Russian born jazz pianist and consummate improviser, Simon Nabatov is steadily building his already impressive resume, via some fine and undeniably distinct recordings for European labels such as Leo Records. He combines the freedom of thought, akin to Cecil Taylor with a delicate means of spinning a melody, sometimes sparking notions of Bill Evans. Each Nabatov recording looms as a distinct entity. Along with cellist Ernst Reijseger and drummer Michael Vatcher, the pianist fuses various genres - in a subtle way - into personalized statements, on this superb release.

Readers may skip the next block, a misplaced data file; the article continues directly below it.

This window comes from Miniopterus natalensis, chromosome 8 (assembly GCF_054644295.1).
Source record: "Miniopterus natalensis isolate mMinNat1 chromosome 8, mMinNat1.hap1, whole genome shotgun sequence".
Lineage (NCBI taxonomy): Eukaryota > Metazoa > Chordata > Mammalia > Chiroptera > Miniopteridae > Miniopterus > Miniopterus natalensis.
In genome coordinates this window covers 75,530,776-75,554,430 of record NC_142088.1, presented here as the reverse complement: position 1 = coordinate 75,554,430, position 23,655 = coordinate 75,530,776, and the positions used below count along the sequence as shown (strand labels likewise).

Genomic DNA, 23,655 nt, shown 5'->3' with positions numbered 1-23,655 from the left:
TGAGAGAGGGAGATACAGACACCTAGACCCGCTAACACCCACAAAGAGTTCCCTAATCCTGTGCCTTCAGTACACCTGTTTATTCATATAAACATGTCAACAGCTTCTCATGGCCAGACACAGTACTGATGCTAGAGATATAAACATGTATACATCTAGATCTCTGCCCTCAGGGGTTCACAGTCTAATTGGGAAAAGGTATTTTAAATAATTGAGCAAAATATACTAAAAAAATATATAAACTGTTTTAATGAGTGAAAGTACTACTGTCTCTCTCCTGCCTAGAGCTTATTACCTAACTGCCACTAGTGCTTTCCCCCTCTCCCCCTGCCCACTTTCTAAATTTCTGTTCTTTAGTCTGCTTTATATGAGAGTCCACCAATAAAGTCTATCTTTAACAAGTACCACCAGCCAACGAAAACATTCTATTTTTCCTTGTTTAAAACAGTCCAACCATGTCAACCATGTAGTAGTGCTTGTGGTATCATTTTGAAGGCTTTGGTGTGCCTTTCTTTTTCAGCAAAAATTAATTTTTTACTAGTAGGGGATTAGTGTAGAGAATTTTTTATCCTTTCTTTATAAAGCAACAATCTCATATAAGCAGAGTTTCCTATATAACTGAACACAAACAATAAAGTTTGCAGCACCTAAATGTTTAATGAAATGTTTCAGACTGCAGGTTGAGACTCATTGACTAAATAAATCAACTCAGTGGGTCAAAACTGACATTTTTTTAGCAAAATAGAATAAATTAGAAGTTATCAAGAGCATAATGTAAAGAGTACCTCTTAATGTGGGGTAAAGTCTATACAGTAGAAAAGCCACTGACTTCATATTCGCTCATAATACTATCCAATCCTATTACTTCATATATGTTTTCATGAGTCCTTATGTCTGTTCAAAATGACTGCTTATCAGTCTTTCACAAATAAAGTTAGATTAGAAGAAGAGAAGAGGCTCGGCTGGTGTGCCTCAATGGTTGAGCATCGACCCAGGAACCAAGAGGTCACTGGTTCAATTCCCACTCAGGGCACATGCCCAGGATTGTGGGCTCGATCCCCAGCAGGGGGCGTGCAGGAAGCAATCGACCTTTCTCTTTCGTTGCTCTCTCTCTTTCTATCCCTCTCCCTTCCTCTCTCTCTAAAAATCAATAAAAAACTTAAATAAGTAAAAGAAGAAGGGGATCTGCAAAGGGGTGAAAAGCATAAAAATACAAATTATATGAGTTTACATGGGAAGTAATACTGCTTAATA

The trio generally builds a theme from the ground up here. They toggle between a chamber-type, sense of minimalism while affording themselves ample improvising opportunities. At times, Reijseger scrapes strings and contrasts Nabatov’s trickling notes, amid airy dialogues, where quietude comes into play. On "Autumn Music Part II," the musicians extract notions of a nocturnal setting via somber chord voicings and classical overtones. Whereas Nabatov eventually develops a pop-style melody atop Vatcher’s straight-four pulse. In addition, Nabatov and Reijseger pick up the intensity level with counterbalancing lines. But part of the fun equates to the trio’s ability to delve into various grooves and rhythms, where tense frameworks transparently coexist with peaceful surroundings. Nabatov is also apt to meld fiery single note, right-hand leads with movements that could be analogous to a Schubert scored piano recital. Either way, here’s a top 10 pick for 2004 that should not go unnoticed! (Zealously recommended.... )